Even the extent of the budget mismatch turned into a controversy. The Legislative budget director went through the exercise with different representatives and went through the numbers. He clearly outlined that the state would be $150 million in the hole next year and $240 million in the hole in 2019 as it stands, continuing with the Governor's budget without fully funding KPERS, with no more money into K12, and continuing to sweep highway funds from KDOT among other things. For full funding of KPERS (the state retirement fund), the state would go further into the hole by an extra $135 million and $194 million in 2019. Add to that the Education Funding required to remain constitutional as ruled by the courts and we are on a continued downward path.
Prior to the recess two weeks ago, the House and Senate passed Senate Sub for Sub HB 2052, a bill that essentially fixed the budget for the current fiscal year. The governor has since signed off on this ‘rescission’ bill. One area the Senate differed on the House is in funding the Kansas Public Employee Retirement System (KPERS). To make the budget work after the Governor’s massive cuts in 2012, a couple of years ago legislature skipped out on a 4th quarter payment in 2016 and the governor signed off on not paying these obligations. The Senate wanted to do this again, but the House insisted that KPERS was fully funded through the fourth quarter of fiscal year 2017. Not paying these types of obligations now would have meant a much heavier debt on our future generations, effectively ‘kicking the can’ down the road.
While I'm convinced there are still agencies that have budgets we could reduce, we need to stabilize the financial ins and outs so that we stop borrowing money to pay our bills and stop our credit rating from plunging any further. Agencies have been presenting their budgets to the House Appropriations committee all session. While the legislature is very tight with any spending increases, implementing savings and efficiencies is slow going. But there is a general acceptance that these opportunities are out there in certain areas, and I for one will continue to look for them.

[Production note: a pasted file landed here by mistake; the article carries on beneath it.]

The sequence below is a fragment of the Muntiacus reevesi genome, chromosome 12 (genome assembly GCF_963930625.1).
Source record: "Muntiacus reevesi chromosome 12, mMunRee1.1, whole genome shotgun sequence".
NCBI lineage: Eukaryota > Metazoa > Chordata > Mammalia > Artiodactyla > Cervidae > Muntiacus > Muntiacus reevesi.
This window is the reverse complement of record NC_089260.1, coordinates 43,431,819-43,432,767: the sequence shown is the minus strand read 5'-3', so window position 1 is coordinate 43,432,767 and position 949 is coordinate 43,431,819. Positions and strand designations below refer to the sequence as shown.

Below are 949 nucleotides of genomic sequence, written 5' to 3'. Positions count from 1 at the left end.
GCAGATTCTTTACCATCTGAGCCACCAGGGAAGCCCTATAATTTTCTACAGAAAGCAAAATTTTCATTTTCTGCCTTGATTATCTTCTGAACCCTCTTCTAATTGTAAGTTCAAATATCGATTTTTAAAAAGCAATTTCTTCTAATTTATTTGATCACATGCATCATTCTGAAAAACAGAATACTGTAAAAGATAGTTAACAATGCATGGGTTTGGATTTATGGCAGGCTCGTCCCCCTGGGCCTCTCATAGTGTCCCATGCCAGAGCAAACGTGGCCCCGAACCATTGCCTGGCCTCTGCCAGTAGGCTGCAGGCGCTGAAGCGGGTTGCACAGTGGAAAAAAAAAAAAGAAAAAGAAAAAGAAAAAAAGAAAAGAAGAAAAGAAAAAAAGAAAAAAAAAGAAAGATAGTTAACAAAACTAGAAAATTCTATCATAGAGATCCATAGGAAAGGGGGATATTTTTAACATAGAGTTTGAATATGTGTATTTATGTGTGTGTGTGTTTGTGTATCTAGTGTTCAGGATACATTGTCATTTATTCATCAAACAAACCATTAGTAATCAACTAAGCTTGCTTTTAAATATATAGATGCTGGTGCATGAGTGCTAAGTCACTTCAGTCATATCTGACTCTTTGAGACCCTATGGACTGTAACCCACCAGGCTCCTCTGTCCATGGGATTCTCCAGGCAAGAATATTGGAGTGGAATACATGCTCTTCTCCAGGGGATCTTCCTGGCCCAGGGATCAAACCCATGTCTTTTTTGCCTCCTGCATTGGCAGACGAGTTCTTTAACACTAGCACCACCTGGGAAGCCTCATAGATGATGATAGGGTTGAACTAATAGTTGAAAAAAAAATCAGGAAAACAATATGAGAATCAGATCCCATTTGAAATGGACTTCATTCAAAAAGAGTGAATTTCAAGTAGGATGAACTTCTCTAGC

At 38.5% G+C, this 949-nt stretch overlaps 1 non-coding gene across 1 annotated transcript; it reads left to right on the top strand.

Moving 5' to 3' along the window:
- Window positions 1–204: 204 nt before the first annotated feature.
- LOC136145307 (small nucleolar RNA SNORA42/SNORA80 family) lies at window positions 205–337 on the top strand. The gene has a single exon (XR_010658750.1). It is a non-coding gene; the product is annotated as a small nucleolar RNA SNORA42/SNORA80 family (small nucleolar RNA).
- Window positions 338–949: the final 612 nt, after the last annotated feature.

Around town during the break
As we had some downtime, I was able to return to work on my profession as a supply chain consultant and catch up on some activities I had put off for business. I was also able to visit with constituents around town at different venues, from liquor store owners regarding the uncorked compromise and my opposition to further alcohol taxes to hunters regarding the proposed legislation to open up out of state hunting licenses to visiting schools in the area.
I was honored by the Rotarians as the beneficiary of a Paul Harris Fellow award.
We had a great time sponsoring the CASA Night at the Races this past weekend.
As well as sponsoring a hole for the Richard Allen Cultural Center annual golf tournament.
At the Child Abuse Prevention Breakfast, I was honored to serve with others in order to raise funds for our vulnerable citizens.
I competed in the Ducks Unlimited fun shoot on Ft Leavenworth and the subsequent fundraiser. Our Leavenworth chapter is one of the pre-eminent chapters across the US in terms of the money they have raised for our the Lake Perry marshland preservation and restoration.
And I continue to serve the community not only in Topeka, but in trash collection. Spring cleanup was this past weekend and the PITT CREW had a team do our share of pickup.
I had a fantastic time helping out with the annual Queen’s romp. The rain didn’t seem to deter the mainly women runners, coming out to run 3 miles in support of the charity event that goes for things like our own Unity in the Community movement.
And finally we had the send off of our own 35th National Guard Infantry Division at Lansing High School. It was a moving time as our local heroes get activated for 9 months and our families bear the sacrifice of service. God bless and Godspeed for a safe return.
Thanks for reading and be sure to check out my facebook page at http://www.facebook.com/pittman41 or follow me on twitter @votepittman.
Please feel free to contact me with your comments and questions. My office address is Room 559-S, 300 SW 10th, Topeka, KS 66612. You can reach me at (785) 296-7522 or call the legislative hotline at 1-800-432-3924 to leave a message for me. Additionally, you can email me at email@example.com. Some of the action is streaming and you can follow the legislative session online at www.kslegislature.org
Rep. Jeff Pittman